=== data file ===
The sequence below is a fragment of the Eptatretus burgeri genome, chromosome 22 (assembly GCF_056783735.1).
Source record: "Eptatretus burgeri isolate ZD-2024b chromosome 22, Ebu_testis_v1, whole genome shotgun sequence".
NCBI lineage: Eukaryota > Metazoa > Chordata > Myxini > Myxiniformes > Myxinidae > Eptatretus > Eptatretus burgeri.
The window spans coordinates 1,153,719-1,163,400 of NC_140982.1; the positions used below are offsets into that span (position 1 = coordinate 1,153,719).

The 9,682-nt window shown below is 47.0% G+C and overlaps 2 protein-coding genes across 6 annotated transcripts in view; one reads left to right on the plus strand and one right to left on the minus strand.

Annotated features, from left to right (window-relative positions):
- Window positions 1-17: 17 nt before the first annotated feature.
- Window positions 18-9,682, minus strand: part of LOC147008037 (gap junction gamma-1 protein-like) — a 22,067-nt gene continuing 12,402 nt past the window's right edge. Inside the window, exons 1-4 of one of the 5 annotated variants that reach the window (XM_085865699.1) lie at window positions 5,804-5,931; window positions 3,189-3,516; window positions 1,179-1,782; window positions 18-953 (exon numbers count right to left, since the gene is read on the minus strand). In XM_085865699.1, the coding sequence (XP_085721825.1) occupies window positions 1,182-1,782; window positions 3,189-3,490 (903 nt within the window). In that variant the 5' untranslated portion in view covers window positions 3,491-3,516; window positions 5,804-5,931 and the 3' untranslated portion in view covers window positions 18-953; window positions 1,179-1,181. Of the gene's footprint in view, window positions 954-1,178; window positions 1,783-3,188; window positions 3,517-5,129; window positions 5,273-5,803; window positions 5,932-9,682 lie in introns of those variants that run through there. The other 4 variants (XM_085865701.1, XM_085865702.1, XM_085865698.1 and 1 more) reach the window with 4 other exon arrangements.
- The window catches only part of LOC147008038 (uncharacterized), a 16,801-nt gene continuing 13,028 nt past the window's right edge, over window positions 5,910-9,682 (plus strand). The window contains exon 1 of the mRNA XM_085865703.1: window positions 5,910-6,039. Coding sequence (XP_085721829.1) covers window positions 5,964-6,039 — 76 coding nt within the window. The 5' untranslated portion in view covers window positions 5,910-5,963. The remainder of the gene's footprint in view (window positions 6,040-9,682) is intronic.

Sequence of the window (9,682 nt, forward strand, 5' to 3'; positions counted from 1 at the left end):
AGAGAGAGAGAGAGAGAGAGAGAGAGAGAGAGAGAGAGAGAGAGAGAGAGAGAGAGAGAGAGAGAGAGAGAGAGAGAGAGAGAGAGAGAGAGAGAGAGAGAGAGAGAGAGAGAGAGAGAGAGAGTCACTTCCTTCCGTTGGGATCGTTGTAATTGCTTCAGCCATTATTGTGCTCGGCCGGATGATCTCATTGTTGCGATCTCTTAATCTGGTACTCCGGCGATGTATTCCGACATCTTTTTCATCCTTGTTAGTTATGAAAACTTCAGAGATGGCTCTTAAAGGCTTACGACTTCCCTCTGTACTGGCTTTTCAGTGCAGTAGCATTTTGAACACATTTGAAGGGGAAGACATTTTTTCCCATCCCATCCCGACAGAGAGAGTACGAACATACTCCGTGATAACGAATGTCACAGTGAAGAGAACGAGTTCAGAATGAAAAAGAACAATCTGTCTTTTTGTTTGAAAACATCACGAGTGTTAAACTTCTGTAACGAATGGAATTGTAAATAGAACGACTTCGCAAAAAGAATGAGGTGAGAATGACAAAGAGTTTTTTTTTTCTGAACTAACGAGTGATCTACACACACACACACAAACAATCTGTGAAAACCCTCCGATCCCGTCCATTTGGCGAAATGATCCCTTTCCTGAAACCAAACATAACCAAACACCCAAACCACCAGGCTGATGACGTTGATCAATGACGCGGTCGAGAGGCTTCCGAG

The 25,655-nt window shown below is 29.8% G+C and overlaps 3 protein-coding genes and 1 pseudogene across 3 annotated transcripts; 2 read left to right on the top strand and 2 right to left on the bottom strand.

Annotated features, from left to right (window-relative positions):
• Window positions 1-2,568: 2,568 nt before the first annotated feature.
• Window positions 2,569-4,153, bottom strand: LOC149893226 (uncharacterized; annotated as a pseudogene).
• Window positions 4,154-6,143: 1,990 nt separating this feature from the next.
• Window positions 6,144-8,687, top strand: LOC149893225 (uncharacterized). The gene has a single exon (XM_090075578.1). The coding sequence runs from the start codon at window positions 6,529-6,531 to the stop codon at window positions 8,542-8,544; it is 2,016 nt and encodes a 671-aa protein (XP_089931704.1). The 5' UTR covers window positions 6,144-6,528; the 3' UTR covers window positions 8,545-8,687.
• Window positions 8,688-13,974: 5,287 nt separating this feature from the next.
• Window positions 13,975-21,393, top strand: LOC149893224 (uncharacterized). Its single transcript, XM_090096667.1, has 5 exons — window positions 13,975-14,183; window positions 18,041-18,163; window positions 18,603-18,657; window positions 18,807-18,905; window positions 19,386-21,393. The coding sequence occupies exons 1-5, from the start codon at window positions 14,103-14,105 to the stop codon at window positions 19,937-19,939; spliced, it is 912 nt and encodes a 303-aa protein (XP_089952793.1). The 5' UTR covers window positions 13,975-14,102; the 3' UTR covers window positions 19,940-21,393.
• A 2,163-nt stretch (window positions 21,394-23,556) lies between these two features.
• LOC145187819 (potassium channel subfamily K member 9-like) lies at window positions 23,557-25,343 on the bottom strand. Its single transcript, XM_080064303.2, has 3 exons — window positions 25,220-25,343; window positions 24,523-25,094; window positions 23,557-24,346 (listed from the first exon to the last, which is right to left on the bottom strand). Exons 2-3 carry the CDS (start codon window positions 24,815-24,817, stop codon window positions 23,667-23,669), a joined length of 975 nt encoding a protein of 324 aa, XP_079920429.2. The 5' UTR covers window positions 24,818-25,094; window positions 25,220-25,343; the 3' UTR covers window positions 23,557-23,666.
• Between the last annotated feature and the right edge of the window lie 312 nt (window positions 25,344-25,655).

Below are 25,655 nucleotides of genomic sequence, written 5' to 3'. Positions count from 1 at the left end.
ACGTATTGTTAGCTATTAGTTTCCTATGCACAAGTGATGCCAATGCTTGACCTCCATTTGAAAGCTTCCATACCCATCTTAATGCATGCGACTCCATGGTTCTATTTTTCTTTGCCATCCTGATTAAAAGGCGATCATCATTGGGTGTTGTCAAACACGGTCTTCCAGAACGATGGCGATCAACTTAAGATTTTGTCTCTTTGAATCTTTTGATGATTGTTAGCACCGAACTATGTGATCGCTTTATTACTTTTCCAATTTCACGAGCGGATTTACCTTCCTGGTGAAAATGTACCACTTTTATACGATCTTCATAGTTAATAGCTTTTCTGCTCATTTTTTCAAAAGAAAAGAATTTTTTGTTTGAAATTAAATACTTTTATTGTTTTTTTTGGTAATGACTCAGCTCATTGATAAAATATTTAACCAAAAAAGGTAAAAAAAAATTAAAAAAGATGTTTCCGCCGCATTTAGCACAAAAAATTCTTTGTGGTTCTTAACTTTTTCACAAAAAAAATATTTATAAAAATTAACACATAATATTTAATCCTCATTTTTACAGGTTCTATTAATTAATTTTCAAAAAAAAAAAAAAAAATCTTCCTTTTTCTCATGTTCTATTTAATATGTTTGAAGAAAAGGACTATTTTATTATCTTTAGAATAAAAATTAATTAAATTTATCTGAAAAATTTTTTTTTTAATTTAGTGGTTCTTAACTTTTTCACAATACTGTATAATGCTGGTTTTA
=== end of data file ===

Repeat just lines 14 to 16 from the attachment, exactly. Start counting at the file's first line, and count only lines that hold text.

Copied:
• Window positions 1-2,568: 2,568 nt before the first annotated feature.
• Window positions 2,569-4,153, bottom strand: LOC149893226 (uncharacterized; annotated as a pseudogene).
• Window positions 4,154-6,143: 1,990 nt separating this feature from the next.